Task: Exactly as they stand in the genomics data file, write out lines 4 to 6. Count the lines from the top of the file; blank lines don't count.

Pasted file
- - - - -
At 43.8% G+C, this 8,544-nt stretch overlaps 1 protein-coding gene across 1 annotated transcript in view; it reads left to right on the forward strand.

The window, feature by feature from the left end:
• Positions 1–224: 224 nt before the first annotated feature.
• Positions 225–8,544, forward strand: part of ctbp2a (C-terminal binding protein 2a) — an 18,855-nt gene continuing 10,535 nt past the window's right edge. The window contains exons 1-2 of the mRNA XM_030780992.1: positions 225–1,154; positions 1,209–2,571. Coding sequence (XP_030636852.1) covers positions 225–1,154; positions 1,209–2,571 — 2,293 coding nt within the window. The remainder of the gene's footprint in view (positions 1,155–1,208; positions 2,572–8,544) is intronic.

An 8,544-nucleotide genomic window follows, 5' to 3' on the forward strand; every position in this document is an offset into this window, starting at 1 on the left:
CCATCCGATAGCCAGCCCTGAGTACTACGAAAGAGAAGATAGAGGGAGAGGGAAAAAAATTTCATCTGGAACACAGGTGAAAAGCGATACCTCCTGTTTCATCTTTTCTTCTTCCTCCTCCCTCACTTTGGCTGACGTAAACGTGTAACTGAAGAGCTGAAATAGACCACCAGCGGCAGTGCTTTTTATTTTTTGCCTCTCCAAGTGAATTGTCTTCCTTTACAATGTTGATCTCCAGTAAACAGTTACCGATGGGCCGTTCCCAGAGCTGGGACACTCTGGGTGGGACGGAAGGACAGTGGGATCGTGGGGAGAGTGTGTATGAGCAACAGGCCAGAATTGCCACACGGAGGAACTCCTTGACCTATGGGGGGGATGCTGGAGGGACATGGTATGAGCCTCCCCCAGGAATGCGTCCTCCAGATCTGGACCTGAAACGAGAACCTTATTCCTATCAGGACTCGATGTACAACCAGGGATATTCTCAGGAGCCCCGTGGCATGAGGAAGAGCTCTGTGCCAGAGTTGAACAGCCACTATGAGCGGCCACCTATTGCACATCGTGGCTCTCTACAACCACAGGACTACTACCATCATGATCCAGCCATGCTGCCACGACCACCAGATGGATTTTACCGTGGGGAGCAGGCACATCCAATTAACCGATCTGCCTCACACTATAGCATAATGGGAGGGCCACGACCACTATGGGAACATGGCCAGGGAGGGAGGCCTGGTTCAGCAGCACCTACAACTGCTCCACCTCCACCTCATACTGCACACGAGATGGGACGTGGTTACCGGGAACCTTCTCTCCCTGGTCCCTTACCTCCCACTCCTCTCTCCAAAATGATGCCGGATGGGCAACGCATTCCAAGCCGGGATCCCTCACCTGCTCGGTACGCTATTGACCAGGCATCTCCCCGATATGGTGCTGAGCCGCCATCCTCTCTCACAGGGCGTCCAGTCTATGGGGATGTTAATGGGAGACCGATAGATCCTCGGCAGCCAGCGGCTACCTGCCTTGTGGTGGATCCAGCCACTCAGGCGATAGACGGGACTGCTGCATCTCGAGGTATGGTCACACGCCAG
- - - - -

• Positions 225–8,544, forward strand: part of ctbp2a (C-terminal binding protein 2a) — an 18,855-nt gene continuing 10,535 nt past the window's right edge. The window contains exons 1-2 of the mRNA XM_030780992.1: positions 225–1,154; positions 1,209–2,571. Coding sequence (XP_030636852.1) covers positions 225–1,154; positions 1,209–2,571 — 2,293 coding nt within the window. The remainder of the gene's footprint in view (positions 1,155–1,208; positions 2,572–8,544) is intronic.

An 8,544-nucleotide genomic window follows, 5' to 3' on the forward strand; every position in this document is an offset into this window, starting at 1 on the left:
CCATCCGATAGCCAGCCCTGAGTACTACGAAAGAGAAGATAGAGGGAGAGGGAAAAAAATTTCATCTGGAACACAGGTGAAAAGCGATACCTCCTGTTTCATCTTTTCTTCTTCCTCCTCCCTCACTTTGGCTGACGTAAACGTGTAACTGAAGAGCTGAAATAGACCACCAGCGGCAGTGCTTTTTATTTTTTGCCTCTCCAAGTGAATTGTCTTCCTTTACAATGTTGATCTCCAGTAAACAGTTACCGATGGGCCGTTCCCAGAGCTGGGACACTCTGGGTGGGACGGAAGGACAGTGGGATCGTGGGGAGAGTGTGTATGAGCAACAGGCCAGAATTGCCACACGGAGGAACTCCTTGACCTATGGGGGGGATGCTGGAGGGACATGGTATGAGCCTCCCCCAGGAATGCGTCCTCCAGATCTGGACCTGAAACGAGAACCTTATTCCTATCAGGACTCGATGTACAACCAGGGATATTCTCAGGAGCCCCGTGGCATGAGGAAGAGCTCTGTGCCAGAGTTGAACAGCCACTATGAGCGGCCACCTATTGCACATCGTGGCTCTCTACAACCACAGGACTACTACCATCATGATCCAGCCATGCTGCCACGACCACCAGATGGATTTTACCGTGGGGAGCAGGCACATCCAATTAACCGATCTGCCTCACACTATAGCATAATGGGAGGGCCACGACCACTATGGGAACATGGCCAGGGAGGGAGGCCTGGTTCAGCAGCACCTACAACTGCTCCACCTCCACCTCATACTGCACACGAGATGGGACGTGGTTACCGGGAACCTTCTCTCCCTGGTCCCTTACCTCCCACTCCTCTCTCCAAAATGATGCCGGATGGGCAACGCATTCCAAGCCGGGATCCCTCACCTGCTCGGTACGCTATTGACCAGGCATCTCCCCGATATGGTGCTGAGCCGCCATCCTCTCTCACAGGGCGTCCAGTCTATGGGGATGTTAATGGGAGACCGATAGATCCTCGGCAGCCAGCGGCTACCTGCCTTGTGGTGGATCCAGCCACTCAGGCGATAGACGGGACTGCTGCATCTCGAGGTATGGTCACACGCCAG